TRIPOLI (Reuters) - Libya’s squabbling rival parliament sacked its prime minister on Tuesday in a move that the assembly’s spokesman said might help break a stalemate in negotiations with the United Nations to form a unity government.
As well as the divisions that have led to the establishment of two governments battling to control power and oil wealth four years after veteran ruler Muammar Gaddafi was ousted, each of the factions is also riven by internal wrangling.
Several ministers threatened to resign unless Omar al-Hassi was removed, spokesman Omar Humaidan told reporters.
“The meeting of the GNC today decided to oust Omar al-Hassi due to the government’s lack of performance and complaints made by several ministers of the national salvation government,” Humaidan, the spokesman of the General National Congress that established itself in the capital Tripoli said.
The U.N. Support Mission in Libya (UNSMIL), is mediating at peace talks to form a unity government with the recognized administration based in the east of the country that could end the crisis.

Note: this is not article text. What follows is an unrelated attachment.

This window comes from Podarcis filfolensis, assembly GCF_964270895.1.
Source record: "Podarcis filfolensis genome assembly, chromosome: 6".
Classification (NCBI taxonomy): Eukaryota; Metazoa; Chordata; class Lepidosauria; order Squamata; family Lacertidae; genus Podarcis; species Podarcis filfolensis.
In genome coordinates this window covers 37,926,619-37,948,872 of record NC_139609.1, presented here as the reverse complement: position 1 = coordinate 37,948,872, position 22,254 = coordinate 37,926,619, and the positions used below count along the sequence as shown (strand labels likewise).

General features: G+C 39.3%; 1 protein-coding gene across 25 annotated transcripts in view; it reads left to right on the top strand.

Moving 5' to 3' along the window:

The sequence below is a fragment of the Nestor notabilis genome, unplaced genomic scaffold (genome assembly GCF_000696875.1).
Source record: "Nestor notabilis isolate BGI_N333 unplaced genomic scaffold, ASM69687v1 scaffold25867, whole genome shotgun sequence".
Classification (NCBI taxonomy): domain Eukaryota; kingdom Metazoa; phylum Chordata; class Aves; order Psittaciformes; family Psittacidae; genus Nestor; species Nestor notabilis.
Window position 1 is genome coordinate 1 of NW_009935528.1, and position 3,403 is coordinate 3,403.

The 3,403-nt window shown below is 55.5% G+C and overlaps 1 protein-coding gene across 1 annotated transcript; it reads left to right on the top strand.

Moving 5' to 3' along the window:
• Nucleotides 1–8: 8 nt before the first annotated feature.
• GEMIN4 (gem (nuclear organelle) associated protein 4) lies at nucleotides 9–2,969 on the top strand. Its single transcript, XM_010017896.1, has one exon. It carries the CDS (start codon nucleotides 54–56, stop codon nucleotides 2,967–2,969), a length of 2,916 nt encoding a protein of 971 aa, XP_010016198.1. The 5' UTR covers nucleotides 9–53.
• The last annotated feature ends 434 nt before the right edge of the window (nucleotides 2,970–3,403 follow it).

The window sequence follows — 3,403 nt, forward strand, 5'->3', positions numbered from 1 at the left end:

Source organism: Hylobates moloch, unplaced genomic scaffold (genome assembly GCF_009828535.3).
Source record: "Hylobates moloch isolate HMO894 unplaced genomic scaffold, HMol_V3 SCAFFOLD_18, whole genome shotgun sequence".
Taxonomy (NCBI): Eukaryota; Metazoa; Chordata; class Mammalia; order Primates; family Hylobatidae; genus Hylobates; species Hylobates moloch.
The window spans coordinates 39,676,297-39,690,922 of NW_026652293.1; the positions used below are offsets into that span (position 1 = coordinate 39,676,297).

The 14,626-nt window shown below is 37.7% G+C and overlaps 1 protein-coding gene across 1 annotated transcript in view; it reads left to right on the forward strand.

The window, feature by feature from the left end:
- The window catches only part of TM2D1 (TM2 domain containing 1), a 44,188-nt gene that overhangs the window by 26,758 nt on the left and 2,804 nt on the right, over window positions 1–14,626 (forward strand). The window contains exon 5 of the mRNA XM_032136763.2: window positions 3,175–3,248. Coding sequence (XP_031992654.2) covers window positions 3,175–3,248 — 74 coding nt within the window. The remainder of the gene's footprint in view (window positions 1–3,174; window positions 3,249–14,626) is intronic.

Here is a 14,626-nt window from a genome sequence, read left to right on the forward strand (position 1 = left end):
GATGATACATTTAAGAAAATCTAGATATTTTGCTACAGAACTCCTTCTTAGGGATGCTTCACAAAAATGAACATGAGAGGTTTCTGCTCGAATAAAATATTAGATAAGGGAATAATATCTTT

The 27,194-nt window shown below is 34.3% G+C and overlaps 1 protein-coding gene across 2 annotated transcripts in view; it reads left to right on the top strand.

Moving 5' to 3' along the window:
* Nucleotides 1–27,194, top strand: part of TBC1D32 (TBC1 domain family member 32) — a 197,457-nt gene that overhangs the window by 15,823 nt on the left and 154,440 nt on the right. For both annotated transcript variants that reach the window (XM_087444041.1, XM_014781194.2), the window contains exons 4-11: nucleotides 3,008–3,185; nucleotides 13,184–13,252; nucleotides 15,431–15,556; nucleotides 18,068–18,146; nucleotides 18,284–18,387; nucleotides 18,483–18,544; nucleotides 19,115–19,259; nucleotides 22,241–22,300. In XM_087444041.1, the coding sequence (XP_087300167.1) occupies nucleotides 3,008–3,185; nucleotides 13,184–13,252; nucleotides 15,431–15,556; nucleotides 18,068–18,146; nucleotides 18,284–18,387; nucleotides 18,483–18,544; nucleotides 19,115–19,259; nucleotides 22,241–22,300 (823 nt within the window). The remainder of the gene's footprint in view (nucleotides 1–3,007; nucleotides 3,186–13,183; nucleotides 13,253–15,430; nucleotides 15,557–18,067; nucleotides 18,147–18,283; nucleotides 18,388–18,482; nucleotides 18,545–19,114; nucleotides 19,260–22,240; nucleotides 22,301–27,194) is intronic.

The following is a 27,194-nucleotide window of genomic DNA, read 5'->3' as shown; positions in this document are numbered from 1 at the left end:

Humaidan said Hassi’s dismissal could be a step towards an agreement with the Tobruk-based parliament.
“The government of national salvation is still ruling and the dismissal of Hassi might be the first step of a national unity government in the U.N. talks,” Humaidan said, without giving details of how the move might help.
Hassi’s deputy Khalifa Mohamed Ghwail will lead the rival government until a new leader is named within a month, another GNC member Abdulqader Al-Hawaili told Reuters.
In a boost to Libya’s beleaguered oil industry, a National Oil Company official said on Tuesday the two biggest oil ports, Ras Lanuf and Es Sider, will be able to open once security checks are made after forces backing the rival government left the area after months of fighting.
Writing by Aziz El Yaakoubi; Editing by Alison Williams